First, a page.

Movie Review: ‘Tol is a Sweet, Solid Throwback Comedy

TL;DR: ‘Tol doesn’t completely overcome the worst lessons of its inspirations, but it’s still a sweet, funny throwback comedy.

‘Tol is a Filipino comedy trapped between the past & the present. It begins with three men covered in food, blood & bruises interrogated by a cop played by Jimmy Santos, asking why they were caught fighting at a kid’s birthday party. Instead of explaining what transpired at the party, they tell their story from the very beginning. Lando, Arthur, & Dimitri – played respectively by Arjo Atayde, Ketchup Eusebio, & Joross Gamboa – have been best friends ever since they were kids crammed on the back of a tricycle that brought them to school. They’ve remained close up to adulthood, never leaving each other’s side to the point that they decided to work as toll booth operators near their hometown; a boring job they’ve never taken seriously.

Their humdrum lives are disrupted with the sudden arrival of their old childhood friend Elena (Jessy Mendiola). She used to be very close to them, sitting next to each other during class & even dancing with them at prom, before she migrated to America with her parents. However, her return reawakens their old rivalries. The main trio have always loved her, which was a constant source of conflict as they try to fight for her affection. When she returns with a son in tow & leaving a troubled marriage behind, they see this as an opportunity to settle once & for all who will Elena choose between the three of them, regardless of what it will do to their friendship.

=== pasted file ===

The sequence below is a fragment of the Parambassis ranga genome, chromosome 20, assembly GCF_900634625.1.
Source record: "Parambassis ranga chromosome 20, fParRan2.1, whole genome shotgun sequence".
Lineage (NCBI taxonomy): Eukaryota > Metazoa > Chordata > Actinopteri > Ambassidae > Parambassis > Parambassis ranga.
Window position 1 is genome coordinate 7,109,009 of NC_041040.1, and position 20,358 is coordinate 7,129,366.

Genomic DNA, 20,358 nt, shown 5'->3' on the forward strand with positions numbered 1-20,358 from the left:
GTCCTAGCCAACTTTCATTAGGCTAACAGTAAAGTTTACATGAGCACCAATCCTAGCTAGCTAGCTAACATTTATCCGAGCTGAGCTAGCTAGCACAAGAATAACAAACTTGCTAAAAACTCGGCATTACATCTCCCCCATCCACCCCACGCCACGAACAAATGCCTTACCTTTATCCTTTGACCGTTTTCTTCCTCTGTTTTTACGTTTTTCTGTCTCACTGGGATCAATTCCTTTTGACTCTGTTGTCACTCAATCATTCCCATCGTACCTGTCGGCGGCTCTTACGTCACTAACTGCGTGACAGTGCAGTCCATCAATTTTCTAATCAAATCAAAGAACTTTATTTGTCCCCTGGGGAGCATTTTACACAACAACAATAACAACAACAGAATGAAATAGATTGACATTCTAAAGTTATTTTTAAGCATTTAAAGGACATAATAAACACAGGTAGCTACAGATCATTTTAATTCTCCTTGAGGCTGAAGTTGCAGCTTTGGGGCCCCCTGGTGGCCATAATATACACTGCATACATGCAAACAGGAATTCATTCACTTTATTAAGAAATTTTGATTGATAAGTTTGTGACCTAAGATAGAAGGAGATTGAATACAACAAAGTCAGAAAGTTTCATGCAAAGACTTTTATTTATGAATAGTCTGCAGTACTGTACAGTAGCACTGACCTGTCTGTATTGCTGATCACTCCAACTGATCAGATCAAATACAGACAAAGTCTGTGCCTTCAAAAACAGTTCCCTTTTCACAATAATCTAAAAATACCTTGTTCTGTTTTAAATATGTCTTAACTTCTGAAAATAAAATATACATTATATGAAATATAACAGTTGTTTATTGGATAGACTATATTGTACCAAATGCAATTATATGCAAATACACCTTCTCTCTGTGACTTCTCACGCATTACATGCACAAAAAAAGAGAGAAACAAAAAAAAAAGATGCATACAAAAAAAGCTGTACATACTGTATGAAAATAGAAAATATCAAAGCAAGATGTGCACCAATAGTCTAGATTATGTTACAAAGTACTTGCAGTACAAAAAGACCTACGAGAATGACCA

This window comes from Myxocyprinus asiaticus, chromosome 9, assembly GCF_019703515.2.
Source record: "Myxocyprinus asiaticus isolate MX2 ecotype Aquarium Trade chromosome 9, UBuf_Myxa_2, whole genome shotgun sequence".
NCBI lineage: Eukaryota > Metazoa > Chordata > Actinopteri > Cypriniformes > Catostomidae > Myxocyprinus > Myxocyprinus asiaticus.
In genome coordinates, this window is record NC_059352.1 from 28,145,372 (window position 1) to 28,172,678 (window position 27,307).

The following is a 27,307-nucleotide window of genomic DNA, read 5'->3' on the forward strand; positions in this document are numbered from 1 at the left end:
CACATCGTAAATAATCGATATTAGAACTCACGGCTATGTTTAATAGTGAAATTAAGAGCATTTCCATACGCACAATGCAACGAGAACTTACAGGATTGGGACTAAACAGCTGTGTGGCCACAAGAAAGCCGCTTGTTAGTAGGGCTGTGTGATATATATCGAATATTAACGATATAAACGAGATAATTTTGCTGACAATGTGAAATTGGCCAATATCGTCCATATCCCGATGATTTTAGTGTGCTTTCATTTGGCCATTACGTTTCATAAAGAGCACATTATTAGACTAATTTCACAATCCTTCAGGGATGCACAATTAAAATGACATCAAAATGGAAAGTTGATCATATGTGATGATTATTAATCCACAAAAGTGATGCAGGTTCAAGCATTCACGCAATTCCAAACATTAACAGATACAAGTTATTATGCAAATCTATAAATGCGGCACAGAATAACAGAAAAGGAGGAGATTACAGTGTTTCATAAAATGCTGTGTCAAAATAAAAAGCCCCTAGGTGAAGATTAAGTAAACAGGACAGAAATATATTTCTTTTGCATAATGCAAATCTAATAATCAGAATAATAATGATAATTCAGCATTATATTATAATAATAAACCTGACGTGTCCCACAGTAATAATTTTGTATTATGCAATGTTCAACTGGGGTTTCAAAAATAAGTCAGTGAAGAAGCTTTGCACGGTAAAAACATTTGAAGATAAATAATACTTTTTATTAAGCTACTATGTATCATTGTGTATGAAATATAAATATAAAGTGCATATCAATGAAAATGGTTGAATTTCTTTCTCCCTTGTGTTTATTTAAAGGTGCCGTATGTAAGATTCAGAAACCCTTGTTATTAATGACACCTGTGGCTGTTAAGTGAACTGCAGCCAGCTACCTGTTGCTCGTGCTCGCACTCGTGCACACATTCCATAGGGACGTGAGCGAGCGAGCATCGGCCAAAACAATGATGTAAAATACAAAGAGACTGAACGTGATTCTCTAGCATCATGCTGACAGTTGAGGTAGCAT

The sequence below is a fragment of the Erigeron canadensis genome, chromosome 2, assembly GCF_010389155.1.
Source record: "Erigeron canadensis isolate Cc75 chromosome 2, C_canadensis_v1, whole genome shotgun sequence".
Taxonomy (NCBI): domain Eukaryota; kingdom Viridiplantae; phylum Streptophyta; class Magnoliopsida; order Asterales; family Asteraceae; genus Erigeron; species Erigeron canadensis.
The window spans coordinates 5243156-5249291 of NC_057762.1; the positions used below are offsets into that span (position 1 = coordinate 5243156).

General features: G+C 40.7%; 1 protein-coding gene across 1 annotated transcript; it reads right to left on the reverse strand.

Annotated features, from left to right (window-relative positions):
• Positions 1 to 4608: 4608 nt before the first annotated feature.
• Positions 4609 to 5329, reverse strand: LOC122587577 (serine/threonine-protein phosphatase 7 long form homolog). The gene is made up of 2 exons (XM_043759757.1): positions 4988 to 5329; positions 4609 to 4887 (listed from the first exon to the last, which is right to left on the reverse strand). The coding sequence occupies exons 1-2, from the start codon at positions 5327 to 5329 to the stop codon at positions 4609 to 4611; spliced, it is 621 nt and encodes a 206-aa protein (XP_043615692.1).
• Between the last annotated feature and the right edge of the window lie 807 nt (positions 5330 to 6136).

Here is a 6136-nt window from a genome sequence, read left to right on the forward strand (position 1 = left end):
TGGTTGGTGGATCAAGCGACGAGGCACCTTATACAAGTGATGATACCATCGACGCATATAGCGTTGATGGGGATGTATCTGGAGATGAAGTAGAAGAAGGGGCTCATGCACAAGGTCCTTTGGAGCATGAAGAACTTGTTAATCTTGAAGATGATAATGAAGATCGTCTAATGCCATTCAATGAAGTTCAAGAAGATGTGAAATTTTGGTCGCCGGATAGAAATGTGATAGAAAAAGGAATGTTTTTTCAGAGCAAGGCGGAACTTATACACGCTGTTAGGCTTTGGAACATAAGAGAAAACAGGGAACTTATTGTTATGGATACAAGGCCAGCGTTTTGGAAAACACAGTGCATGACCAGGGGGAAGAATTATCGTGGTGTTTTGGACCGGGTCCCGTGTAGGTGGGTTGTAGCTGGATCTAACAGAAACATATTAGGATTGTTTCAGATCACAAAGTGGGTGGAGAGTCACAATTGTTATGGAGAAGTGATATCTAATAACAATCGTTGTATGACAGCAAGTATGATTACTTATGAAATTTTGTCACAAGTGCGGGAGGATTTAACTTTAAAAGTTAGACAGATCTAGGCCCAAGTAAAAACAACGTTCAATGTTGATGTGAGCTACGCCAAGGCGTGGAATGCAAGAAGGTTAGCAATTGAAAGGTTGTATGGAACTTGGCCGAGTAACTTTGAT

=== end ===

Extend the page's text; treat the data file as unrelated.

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It’s a premise that forces the main trio to confront their past & take stock of their decisions in life, but they’re not the only ones looking back. Writer/director Miko Livelo & co-writer Joel Ferrer have always taken inspiration from the wacky, vaudeville-inspired & somewhat vitrolic Filipino comedies of yesteryear & giving it their own spin; even Jimmy Santos’ small role is a nod to his extensive work in the genre. They’ve worked mostly with Regal Entertainment to create comedies that live up to the spirit of the studio’s vast filmography like the silly body swap shenanigans of the underrated Woke Up Like This to I Love You to Death, a horror rom-com mashup that mixes the callous comedies of Rene Requiestas – whose films always made fun of his distinct, toothless appearance – with the campier entries of the Shake, Rattle & Roll horror franchise with uneven yet interesting results. What makes their films unique is instead of taking a page from the current crop of comedies like Vice Ganda – whose cartoonish, caustic, heavily referential films broke huge box-office records in the country while attrracting negative reviews – they ground their comedy on the foibles of their flawed, childish characters – which are almost always cishet men – imbue it with sweetness, & present it with visual clarity & punch.